News / USA

Obama Sends Jobs Bill to Congress, Urges Passage

President Barack Obama delivers his highly-anticipated jobs speech to a joint session of Congress, September 8, 2011.
President Barack Obama delivers his highly-anticipated jobs speech to a joint session of Congress, September 8, 2011.

President Obama is urging the U.S. Congress to act quickly on a $447-billion bill he is sending to Capitol Hill aimed at giving the U.S. economy a jolt by creating jobs. Obama used a Rose Garden event to urge opposition Republicans to support the legislation, saying unemployed Americans cannot afford delay.

Holding a copy of The American Jobs Act, Obama and Vice President Joe Biden appeared in the Rose Garden with about two dozen workers from various professions he cited as examples of people who the legislation will help.

Echoing his speech last week to Congress the president said the bill - which combines tax cuts, infrastructure spending and job training proposals - would help small businesses, employ construction workers, and generally strengthen the economy.

"No games, no politics, no delays. I am sending this bill to Congress today and they ought to pass it immediately," said the president.

With national unemployment stuck above nine percent, Obama's 2012 re-election hopes are pinned to a great degree on winning congressional approval.

The top Republican in Congress, House of Representatives Speaker John Boehner, said Congress should carefully examine the plan and alternative measures.

Republicans and the president, he said, should be able to work together to put in place the best ideas of both parties.

Obama said again that his job proposals are those that Republicans and Democrats have supported in the past, and that the plan can be fully paid for.

Referring again indirectly to Republicans, who he said would rather resolve differences through elections, Obama said Americans who are out of work do not have the luxury of waiting for the next election.

"The notion that there are folks who would say we are not going to try to do what is right for the American people because we do not think it is convenient for our politics, we have [been] seeing that too much around here. And that is exactly what folks are tired of," he said.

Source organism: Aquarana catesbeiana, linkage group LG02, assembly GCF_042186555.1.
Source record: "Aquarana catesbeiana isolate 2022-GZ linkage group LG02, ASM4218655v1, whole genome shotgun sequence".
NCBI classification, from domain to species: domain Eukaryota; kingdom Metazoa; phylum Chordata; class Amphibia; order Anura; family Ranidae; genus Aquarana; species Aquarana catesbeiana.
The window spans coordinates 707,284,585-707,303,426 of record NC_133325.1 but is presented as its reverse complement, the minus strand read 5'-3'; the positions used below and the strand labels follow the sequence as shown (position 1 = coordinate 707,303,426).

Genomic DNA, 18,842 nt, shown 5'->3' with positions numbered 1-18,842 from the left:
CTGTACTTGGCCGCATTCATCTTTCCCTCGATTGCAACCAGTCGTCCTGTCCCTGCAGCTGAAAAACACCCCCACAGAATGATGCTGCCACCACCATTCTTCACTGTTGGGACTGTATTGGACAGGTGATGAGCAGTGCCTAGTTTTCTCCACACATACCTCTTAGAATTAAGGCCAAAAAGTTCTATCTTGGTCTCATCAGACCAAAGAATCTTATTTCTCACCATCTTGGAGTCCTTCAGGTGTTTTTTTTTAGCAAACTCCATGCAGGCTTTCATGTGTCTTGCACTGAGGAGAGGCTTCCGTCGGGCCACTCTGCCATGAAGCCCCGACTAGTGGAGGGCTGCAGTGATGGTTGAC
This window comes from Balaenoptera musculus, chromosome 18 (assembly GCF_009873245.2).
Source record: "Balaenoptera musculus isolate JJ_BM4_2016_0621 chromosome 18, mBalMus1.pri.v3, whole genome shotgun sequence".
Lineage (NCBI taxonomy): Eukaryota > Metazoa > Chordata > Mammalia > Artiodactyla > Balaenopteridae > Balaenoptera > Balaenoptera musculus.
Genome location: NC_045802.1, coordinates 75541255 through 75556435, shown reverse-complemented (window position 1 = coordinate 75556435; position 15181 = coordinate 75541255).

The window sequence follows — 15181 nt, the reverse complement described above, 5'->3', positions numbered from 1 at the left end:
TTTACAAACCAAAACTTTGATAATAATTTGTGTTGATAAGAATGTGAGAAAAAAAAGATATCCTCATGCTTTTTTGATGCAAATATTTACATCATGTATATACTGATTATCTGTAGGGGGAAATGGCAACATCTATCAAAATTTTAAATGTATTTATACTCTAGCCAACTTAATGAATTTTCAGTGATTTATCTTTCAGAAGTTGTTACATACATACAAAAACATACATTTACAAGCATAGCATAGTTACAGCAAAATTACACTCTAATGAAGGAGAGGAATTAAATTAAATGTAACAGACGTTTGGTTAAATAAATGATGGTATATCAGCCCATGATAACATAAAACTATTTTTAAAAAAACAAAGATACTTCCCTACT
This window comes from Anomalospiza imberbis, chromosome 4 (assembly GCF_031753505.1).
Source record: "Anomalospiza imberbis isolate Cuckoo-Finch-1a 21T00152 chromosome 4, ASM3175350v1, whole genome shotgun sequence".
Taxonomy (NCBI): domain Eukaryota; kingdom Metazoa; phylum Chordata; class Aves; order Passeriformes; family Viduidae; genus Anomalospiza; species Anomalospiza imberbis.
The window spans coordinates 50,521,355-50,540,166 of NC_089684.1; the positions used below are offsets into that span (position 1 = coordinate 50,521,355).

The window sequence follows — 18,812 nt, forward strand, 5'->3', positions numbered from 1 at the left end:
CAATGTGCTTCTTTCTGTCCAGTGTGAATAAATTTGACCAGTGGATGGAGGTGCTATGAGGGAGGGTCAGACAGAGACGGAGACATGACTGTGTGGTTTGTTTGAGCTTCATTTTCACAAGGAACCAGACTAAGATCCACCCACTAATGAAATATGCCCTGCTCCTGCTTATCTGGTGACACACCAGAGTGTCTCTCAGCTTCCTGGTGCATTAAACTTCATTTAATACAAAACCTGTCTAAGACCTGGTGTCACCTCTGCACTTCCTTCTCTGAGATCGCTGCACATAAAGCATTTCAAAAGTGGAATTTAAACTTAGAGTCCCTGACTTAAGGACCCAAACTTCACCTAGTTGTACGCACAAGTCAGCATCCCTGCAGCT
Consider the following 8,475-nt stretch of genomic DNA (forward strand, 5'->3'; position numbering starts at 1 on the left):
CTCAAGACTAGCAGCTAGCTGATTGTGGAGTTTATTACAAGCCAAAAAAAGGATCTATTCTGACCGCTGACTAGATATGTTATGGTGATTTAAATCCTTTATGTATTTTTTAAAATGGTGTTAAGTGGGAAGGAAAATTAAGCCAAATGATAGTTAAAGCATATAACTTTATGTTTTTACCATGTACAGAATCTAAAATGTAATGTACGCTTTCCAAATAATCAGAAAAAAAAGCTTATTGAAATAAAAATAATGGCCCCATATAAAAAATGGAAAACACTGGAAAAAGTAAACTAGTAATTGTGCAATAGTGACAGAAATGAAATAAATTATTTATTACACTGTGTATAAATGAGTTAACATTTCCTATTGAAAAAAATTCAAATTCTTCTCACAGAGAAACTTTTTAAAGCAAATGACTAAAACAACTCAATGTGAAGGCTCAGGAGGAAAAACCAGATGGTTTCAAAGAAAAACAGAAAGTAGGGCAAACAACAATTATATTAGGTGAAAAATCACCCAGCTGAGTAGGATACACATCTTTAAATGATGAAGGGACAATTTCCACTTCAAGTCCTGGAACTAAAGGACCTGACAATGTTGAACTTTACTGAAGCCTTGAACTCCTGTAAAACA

The White House is not offering its own predictions about how many jobs will be created. Officials were encouraged by one estimate, by the chief economist at Moody's, who projected the bill could create 1.9 million jobs and add two-percentage points to GDP next year.

Office of Management and Budget Director Jacob Lew said the White House is "comfortable" that estimates by outside experts underscore the importance of passing the plan.

"The American people do not want us to be kind of standing here and arguing over estimates, but getting the job done to create jobs," said Lew.

Press Secretary Jay Carney welcomed what he called recent "conciliatory messaging" from Republicans. He said that while the White House is under no illusions about the level of cooperation, the president believes lawmakers have heard American's frustration with political bickering.

"Because the American people, the people that elected them, are now telling them with great clarity and volume, that they need to do something," said Carney.

President Obama will announce a long-term deficit and debt-reduction plan next Monday. The White House says it will fully pay for his jobs package, stabilize the deficit and debt over 10 years, and go beyond the $1.5 trillion target of additional savings that a joint congressional committee must achieve.

Obama said again that Americans need to make sure their voices are heard in the coming debate over the jobs plan, and he will use two trips this week to urge Americans to put pressure on Congress.

On Tuesday, he makes another visit to Ohio, one of the most important election states and home to Boehner. Obama then goes to North Carolina on Wednesday to promote the jobs package.

You May Like

India PM Modi's party distances itself from religious conversions

BJP under fire for being slow to rein in hardline affiliate groups allegedly trying to promote a Hindu-dominant agenda by luring Muslims and Christians to convert to Hinduism More